Issue:  Vol. 48 / No. 8 / 22 February 2018

Traviata beckons


Natalie Dessay in a scene from Philippe Beziat's documentary Becoming Traviata.
Photo: Courtesy of Distrib Films
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When is an opera film not a film of an opera? When it's Becoming Traviata. By the time you've finished watching Philippe Beziat's documentary of sorts, which opens at Opera Plaza Cinema (SF) and Shattuck Cinemas (Berkeley) on Friday, June 14, you may be convinced that soprano Natalie Dessay is opera's greatest singing actress, Jean-Francois Sivadier its most no-thought-left-unexamined director, and Louis Langree among its most perceptive conductors. But unless you're familiar with Verdi's opera La Traviata, you'll come away with but a rudimentary understanding of what transpires onstage, and how glorious the opera's music can sound.

Becoming Traviata is about process: the process of Dessay, aided by Sivadier's vision, becoming the doomed Violetta as she tries on and eventually inhabits her character. In scene after scene, the movie seamlessly blends piano rehearsal, stage rehearsal, dress rehearsal, and actual performance as it follows Dessay, virtually stalked by Sivadier, from initial conceptualization to final assumption. In the process, we also hear from Alfredo (Violetta's suitor), handsome former Adler Fellow Charles Castronovo; his father (Giorgio Germont), Ludovic Tezier; and other principals, chorus members, piano coach, and backstage crew. But it's basically Dessay and Sivadier's show.

It certainly isn't Verdi's. Although his music is everywhere in evidence, most clearly when Langree coaches his players in how to bring out the underlying emotion in certain passages, only parts of the opera get an airing. Worse, the stars often sing at half-voice, frequently dropping an octave or singing softly. Dessay may confess that, when it comes to the demanding coloratura of Act I's great showpiece, "Sempre libera" ("Always free"), she'd rather stall by talking about the scene than actually sing it, but just when we hope that she'll break free of Beziat's script and perform the damn aria, we're on to the next scene.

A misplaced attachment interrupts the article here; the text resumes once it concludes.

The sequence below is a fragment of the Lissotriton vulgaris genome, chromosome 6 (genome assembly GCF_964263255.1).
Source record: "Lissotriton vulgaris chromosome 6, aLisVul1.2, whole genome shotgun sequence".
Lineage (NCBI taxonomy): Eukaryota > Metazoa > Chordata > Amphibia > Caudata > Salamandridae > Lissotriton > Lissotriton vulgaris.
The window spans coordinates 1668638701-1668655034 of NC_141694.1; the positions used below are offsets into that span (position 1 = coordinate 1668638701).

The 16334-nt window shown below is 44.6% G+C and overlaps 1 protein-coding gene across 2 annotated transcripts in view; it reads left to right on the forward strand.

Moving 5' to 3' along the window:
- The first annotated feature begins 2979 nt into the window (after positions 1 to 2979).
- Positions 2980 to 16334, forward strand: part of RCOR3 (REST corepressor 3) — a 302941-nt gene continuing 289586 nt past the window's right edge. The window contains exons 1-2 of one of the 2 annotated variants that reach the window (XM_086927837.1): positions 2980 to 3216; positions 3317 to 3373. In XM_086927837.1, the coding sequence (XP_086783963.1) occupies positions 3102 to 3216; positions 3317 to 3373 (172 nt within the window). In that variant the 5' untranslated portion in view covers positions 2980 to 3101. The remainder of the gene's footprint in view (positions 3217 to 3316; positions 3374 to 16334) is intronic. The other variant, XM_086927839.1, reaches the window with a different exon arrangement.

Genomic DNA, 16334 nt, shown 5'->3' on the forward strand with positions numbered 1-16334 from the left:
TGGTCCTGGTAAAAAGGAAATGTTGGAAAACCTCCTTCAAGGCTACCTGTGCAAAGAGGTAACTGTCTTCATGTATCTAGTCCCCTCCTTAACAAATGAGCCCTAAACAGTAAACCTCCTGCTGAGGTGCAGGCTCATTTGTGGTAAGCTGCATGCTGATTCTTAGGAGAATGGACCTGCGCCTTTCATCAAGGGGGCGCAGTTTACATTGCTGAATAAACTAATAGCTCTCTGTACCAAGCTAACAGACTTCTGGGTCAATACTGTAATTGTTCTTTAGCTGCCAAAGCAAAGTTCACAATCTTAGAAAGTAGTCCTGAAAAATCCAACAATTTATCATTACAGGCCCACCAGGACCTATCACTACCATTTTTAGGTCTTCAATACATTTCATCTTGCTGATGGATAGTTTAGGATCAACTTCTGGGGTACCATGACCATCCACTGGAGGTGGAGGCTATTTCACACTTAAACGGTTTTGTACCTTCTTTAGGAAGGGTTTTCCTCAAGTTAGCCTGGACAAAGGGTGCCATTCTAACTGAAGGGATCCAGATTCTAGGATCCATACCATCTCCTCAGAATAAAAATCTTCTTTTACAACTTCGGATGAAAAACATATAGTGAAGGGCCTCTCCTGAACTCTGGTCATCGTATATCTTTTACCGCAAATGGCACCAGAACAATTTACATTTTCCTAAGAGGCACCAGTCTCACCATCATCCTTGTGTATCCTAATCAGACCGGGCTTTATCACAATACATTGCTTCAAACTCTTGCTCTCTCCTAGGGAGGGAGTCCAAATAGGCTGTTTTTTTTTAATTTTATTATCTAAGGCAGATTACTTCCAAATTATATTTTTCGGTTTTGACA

By documentary's end, everyone who has stuck through all 113 minutes will have no question that Dessay is an inspired actress whom Sivadier adores. In fact, the only question that may arise about Sivadier is whether he is so consumed by the opera that he continues to follow his artists and characters around in his sleep. But some opera virgins are only going to stick around if they are so okay with not being told what La Traviata is about that they can figuratively as well as literally watch it in the dark.

Even to seasoned operagoers, Béziat's stop-and-go approach can be frustrating. Opera queens aware of negative reviews of Dessay's 2012 Traviata at the Metropolitan Opera, where she was reportedly under vocal duress, and mixed reviews of her more recent Julius Caesar, will want to know what shape she's in. We can sense some of the vocal problems in the documentary when her voice involuntarily stops, far more than once, during rehearsal. But short of watching the DVD of the culmination of these rehearsals, the actual 2011 outdoor performance in Aix-en-Provence (available on Virgin Classics), we are left hanging as to the vocal estate we will experience when Dessay takes to the stage of San Francisco Opera on June 5 as Antonia in a nine-performance run of Offenbach's The Tales of Hoffmann.

There's no question that opera-lovers will want to see this film for, if nothing else, Dessay's multiple, no-two-alike run-throughs of her final collapse from consumption. Her theatrical brilliance shines through every frame, far eclipsing anything we're allowed to see from the other principals. But those wishing to know and savor more will have no choice but to watch the Virgin DVD, head to SFO, or read the review of Tales of Hoffmann in these very pages.


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